Johannesburg, South Africa, 20 March, 2020 — On International Forests Day, Greenpeace Africa published its rejection of corporate and government tree-plantation initiatives to offset emissions, reinforcing the long-term importance of natural ecosystem restoration. The paper details the essential value natural forests have for the climate and biodiversity. 

“Companies like Shell, Total, and BP are collectively responsible for some of the most devastating environmental destruction in human history. The idea of treewashing the climate crisis with promises of large tree plantations is anything but benign. Planting tree monocultures with one hand, while the other hand is pumping oil out of the ground, is like putting a bandage on the same arm that is being amputated,” said Greenpeace Germany forests and climate campaigner, Dr. Christoph Thies. 

Restoring natural forests and several other “Nature Based Solutions” (NBS), are essential to limit global average temperature increase to below 1.5 degrees above pre-industrial levels. [1] However, Fossil fuel companies and airlines that claim their tree planting initiatives will set their carbon footprints to “carbon neutral” are dangerously misusing the concept of NBS. Climate change deniers in government like US President Donald Trump have recently joined the World Economic Forum’s plan of planting 1 trillion trees. [2] Yet most governments’ commitments for forest restoration end up as monoculture tree plantations producing wood, fiber, rubber, and other commodifications of nature. [3] 

“Only a natural forest can be home to rich biodiversity, including rapidly disappearing medicinal plants and a home to Indigenous and local forest communities”, said Greenpeace Africa forest campaigner, Sylvie Djacbou. The solution requires acknowledging their unique role in good management of forests and recognizing their rights over their land, giving them back the forest and ensuring their inclusion in all policies”, added Djacbou.

Natural forests serve as carbon sinks and are home to much terrestrial biodiversity. Forests provide clean air and water, help prevent soil erosion and coastal flooding, and provide livelihoods for Indigenous Peoples “Tree plantations are often a no-go zone for human communities and endangered species. And while they store very little carbon, they definitely seize the media’s attention,” warned Dr. Thies.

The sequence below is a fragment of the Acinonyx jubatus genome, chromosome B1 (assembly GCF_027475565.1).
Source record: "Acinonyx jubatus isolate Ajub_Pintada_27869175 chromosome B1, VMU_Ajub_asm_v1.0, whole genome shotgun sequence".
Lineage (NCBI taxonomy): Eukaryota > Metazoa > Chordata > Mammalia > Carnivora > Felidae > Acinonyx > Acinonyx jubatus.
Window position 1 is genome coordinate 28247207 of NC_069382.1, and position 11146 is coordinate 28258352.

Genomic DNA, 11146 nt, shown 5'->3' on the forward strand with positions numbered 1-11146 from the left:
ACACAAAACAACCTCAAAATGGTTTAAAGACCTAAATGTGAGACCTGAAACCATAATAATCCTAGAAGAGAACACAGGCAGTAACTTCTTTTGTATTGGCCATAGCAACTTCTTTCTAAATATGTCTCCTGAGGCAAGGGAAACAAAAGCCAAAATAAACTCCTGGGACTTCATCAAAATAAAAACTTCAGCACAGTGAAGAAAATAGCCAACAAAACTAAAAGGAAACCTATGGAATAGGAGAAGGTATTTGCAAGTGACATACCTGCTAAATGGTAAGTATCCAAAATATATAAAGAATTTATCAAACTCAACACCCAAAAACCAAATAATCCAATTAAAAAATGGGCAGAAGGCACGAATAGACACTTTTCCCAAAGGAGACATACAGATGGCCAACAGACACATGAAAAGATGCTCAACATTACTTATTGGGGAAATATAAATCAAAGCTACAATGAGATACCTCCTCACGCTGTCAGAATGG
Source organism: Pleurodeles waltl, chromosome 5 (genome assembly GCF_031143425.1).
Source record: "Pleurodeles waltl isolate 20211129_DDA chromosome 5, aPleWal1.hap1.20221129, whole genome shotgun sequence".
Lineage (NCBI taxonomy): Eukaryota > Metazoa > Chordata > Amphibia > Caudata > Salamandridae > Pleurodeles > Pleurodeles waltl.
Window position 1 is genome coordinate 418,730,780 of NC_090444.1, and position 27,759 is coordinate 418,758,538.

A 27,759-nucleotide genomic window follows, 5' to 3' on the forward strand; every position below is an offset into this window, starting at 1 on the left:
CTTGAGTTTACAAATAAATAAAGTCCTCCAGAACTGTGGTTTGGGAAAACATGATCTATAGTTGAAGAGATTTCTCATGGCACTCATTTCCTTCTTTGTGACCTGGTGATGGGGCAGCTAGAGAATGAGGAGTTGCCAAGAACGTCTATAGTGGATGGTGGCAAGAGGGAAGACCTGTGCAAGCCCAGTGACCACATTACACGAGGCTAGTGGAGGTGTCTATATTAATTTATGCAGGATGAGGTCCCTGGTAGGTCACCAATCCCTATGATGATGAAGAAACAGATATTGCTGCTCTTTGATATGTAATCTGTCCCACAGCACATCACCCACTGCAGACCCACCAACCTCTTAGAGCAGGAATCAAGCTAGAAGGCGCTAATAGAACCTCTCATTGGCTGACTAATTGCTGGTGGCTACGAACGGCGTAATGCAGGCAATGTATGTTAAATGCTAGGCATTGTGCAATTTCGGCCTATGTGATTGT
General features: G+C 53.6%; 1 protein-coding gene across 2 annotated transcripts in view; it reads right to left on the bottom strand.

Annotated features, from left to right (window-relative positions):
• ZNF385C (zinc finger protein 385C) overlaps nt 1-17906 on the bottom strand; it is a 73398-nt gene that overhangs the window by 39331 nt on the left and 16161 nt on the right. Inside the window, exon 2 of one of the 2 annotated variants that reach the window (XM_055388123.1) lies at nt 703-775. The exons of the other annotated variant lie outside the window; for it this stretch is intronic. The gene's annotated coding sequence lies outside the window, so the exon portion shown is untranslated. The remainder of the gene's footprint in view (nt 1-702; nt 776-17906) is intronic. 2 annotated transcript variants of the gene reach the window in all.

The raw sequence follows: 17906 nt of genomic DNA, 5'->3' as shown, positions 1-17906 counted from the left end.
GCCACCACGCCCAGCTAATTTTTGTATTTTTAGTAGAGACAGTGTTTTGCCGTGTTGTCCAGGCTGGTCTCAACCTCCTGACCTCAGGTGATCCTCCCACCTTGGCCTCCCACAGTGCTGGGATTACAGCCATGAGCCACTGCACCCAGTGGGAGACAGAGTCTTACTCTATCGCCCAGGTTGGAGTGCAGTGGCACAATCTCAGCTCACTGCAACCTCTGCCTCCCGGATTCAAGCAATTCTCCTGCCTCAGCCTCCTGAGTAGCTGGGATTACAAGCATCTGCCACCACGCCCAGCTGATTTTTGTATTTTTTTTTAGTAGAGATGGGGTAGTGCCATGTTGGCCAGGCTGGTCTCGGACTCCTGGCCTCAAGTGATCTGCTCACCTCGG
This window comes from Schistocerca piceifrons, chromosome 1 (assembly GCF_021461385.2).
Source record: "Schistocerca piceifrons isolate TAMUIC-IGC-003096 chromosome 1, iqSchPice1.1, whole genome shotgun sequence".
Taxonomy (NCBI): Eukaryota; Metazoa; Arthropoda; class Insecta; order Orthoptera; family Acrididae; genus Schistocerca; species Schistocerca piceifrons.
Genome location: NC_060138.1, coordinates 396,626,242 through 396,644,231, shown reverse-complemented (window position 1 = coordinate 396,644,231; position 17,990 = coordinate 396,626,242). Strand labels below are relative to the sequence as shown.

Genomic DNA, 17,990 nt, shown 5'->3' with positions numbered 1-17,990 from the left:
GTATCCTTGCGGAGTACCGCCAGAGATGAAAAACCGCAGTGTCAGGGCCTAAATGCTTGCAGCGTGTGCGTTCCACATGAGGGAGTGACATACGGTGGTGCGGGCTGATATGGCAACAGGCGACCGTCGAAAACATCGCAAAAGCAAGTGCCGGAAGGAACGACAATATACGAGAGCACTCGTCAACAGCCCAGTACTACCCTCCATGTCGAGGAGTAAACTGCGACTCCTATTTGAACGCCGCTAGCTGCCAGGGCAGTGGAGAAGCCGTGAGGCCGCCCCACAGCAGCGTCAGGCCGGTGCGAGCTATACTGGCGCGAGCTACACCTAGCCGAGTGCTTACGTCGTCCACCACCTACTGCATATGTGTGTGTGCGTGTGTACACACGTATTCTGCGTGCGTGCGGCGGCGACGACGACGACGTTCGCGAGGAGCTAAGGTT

“The climate crisis and mass extinction can only be prevented by phasing out the use of fossil fuels and protecting and restoring intact forests. Planting a trillion trees is no solution, it’s a distraction. When misused for offsetting, it’s just accounting tricks.”

“The concept of Nature Based Solutions is being co-opted by corporations and governments who are doubling down on fossil fuels and forest destruction,” said Daniel Brindis, Forests Campaign Director at Greenpeace USA. “Real climate solutions mean saying no to fossil fuels, and restoring and conserving natural forests, as opposed to a system of offsets that act as a lifeline for polluters. “We need real solutions, not treewashing efforts like the Trillion Trees Act.”

The paper’s recommendations include promoting community-based forest management by Indigenous people and local communities, allowing reforestation, avoiding planting monocultures, and rewriting carbon accounting rules against offsets.


Digital contents from Greenpeace World Forest Day in Austria, Brazil, Cameroon, China, Indonesia, Poland, Russia, the UK and the USA are available upon request.

Spokespersons available for interviews:

– Dr. Christoph Thies, Greenpeace Germany forests and climate campaigner, available in CET time (English/German).

– Sylvie Djacbou, Greenpeace Africa forest campaigner, available in CET (French).

– Daniel Brindis, Forests Campaign Director for Greenpeace USA, available in PDT (English/Spanish/Portguese).


[1] For an overview on NBSs see e.g.: Cohen-Shacham et al (2016). Nature-based solutions to address global societal challenges. IUCN International Union for Conservation of Nature:

[2] To protect the environment, days ago I announced that the United States will join the One Trillion Trees Initiative”: 

[3] Lewis et al (2019). Restoring natural forests is the best way to remove atmospheric carbon. Nature 568, 25–28.


Tal Harris, International Communications Coordinator, Greenpeace Africa, +221-774643195, [email protected]

Greenpeace Campaigner in the Democratic Republic of Congo. © Kevin McElvaney / Greenpeace Get Involved